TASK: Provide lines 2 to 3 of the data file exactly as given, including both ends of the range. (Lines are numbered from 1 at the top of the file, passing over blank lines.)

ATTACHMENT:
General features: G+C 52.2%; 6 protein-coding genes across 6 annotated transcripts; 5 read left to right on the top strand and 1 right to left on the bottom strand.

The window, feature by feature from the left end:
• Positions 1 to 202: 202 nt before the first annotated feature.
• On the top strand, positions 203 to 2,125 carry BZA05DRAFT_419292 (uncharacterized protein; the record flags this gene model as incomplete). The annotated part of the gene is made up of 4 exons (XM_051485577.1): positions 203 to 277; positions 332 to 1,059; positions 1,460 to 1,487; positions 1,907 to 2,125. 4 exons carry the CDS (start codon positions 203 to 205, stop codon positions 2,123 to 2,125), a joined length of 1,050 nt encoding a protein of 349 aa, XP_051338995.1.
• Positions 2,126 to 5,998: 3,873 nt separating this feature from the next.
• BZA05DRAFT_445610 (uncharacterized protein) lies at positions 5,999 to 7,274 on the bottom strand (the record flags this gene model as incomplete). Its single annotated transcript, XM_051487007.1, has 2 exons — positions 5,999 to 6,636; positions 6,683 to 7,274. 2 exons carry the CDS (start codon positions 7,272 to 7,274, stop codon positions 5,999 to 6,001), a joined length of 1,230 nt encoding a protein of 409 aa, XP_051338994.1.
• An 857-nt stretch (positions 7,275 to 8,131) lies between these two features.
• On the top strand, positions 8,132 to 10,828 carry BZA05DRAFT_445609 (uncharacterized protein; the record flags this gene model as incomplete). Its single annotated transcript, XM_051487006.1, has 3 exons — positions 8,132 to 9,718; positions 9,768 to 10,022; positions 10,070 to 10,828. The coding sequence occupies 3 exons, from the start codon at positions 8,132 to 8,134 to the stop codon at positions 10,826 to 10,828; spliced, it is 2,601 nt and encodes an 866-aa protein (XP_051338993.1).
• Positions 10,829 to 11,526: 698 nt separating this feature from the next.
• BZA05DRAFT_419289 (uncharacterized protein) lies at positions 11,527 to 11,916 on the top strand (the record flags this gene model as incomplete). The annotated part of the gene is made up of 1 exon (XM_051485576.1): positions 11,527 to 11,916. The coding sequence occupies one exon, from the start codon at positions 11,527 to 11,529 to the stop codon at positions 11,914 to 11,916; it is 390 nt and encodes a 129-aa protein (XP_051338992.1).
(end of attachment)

The window, feature by feature from the left end:
• Positions 1 to 202: 202 nt before the first annotated feature.